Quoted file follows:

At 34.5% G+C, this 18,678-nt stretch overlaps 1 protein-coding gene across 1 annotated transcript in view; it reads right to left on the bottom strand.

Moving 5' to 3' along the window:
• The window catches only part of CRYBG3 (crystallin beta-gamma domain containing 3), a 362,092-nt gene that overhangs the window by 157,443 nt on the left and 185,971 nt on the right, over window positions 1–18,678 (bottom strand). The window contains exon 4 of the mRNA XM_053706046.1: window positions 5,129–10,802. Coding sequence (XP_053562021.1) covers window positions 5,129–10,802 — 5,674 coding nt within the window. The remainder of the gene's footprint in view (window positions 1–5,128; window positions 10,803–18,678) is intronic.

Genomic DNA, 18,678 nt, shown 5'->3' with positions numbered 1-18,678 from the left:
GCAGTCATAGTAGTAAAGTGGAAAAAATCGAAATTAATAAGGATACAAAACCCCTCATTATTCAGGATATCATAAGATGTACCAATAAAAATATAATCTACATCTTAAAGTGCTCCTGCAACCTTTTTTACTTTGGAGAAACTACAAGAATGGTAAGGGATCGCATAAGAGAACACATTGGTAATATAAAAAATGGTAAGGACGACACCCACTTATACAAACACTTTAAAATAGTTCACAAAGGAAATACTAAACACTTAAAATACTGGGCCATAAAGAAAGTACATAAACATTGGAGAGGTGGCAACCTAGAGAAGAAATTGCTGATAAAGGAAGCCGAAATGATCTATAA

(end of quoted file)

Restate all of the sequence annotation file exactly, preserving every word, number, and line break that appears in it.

At 34.5% G+C, this 18,678-nt stretch overlaps 1 protein-coding gene across 1 annotated transcript in view; it reads right to left on the bottom strand.

Moving 5' to 3' along the window:
• The window catches only part of CRYBG3 (crystallin beta-gamma domain containing 3), a 362,092-nt gene that overhangs the window by 157,443 nt on the left and 185,971 nt on the right, over window positions 1–18,678 (bottom strand). The window contains exon 4 of the mRNA XM_053706046.1: window positions 5,129–10,802. Coding sequence (XP_053562021.1) covers window positions 5,129–10,802 — 5,674 coding nt within the window. The remainder of the gene's footprint in view (window positions 1–5,128; window positions 10,803–18,678) is intronic.

Genomic DNA, 18,678 nt, shown 5'->3' with positions numbered 1-18,678 from the left:
GCAGTCATAGTAGTAAAGTGGAAAAAATCGAAATTAATAAGGATACAAAACCCCTCATTATTCAGGATATCATAAGATGTACCAATAAAAATATAATCTACATCTTAAAGTGCTCCTGCAACCTTTTTTACTTTGGAGAAACTACAAGAATGGTAAGGGATCGCATAAGAGAACACATTGGTAATATAAAAAATGGTAAGGACGACACCCACTTATACAAACACTTTAAAATAGTTCACAAAGGAAATACTAAACACTTAAAATACTGGGCCATAAAGAAAGTACATAAACATTGGAGAGGTGGCAACCTAGAGAAGAAATTGCTGATAAAGGAAGCCGAAATGATCTATAA